Threat Actor Techniques
Presented by Jeremy Junginger at FIRST security conference 2014
This demo presents a realistic attack scenario exhibiting some of the methods and techniques used by threat actors to compromise an internal network, from the Internet.
Going through random security videos & reading since past few weeks. Here’s a nice video on malware analysis, from Shmoocon 2013. I found it useful for a quick revision of topics on the subject. …
A pentester performs several types of network scans during a test. These are usually sequential in nature, that is, we proceed with each scan, …
Hacking Safaribooks and downloading videos offline
I have a safaribooks account. A few hours back, I was going through a video series on safari & I thought I should download it for offline reference. Makes it easier to study.
To start with, a vulnerability is a weakness in the target system which creates a security risk – that it can be exploited.
An exploit is a way, …
1. TCP SYN sent
TCP SYN / ACK received
=> Target TCP Port is open
Reading up on Nmap. Thought of sharing this quick post.
Nmap probes a target before scanning it for open ports and services.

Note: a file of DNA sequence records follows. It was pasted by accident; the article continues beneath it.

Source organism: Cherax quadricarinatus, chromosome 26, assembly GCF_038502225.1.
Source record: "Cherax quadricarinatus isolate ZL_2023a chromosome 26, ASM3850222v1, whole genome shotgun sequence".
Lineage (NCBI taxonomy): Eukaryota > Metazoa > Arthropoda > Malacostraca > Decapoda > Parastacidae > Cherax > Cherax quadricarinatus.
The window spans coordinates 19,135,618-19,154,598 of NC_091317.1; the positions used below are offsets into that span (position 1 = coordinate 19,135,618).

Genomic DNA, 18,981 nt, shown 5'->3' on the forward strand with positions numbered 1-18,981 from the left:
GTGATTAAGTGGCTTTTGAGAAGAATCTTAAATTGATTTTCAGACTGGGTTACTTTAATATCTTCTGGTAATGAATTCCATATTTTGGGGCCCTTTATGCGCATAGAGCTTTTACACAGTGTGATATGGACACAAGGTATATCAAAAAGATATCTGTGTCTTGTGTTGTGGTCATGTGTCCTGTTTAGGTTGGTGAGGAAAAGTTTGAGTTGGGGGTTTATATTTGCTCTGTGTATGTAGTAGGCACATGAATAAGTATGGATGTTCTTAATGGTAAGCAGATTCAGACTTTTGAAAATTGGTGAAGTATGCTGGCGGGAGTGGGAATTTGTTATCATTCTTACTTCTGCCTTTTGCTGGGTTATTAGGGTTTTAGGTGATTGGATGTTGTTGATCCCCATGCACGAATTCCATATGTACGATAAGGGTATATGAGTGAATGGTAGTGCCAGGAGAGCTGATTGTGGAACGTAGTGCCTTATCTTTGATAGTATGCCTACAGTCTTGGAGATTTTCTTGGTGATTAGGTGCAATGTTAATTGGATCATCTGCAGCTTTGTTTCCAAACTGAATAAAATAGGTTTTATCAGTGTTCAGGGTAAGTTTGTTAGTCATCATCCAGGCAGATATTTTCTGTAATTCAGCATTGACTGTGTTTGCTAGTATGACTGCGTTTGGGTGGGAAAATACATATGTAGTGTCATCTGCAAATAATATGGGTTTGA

This write-up shows how you can get up & running with client-side / phishing assessment using Metasploit Pro 4.0.
Let’s start by creating a new project. …
In continuation to reverse engineering malware series, this is the fifth post. I will recommend that you read my first, second, third and fourth posts to be in sync with whole exercise.
In previous posts, we performed behavioral and code analysis of the malware specimen – slackbot. We identified that the bot executable was packed with UPX packer. Since UPX has native unpacking capabilities as well, we had unpacked the specimen exe and learnt more about its code & operations during code analysis. Subsequently we were able to gain control over the bot.
This is in continuation to my previous posts on reverse engineering malware. Therefore, I would strongly recommend that you go through the posts one, two, and three, before moving forth with this one.
If you recall, in the last post, we used disassembling and debugging techniques on the specimen to our utility and successfully identified the correct IRC login password.
But is there a way to simply modify or bypass this whole password protection mechanism in the bot? If authentication process can be controlled, that’d be awesome. So, here it is; this post will show you just that.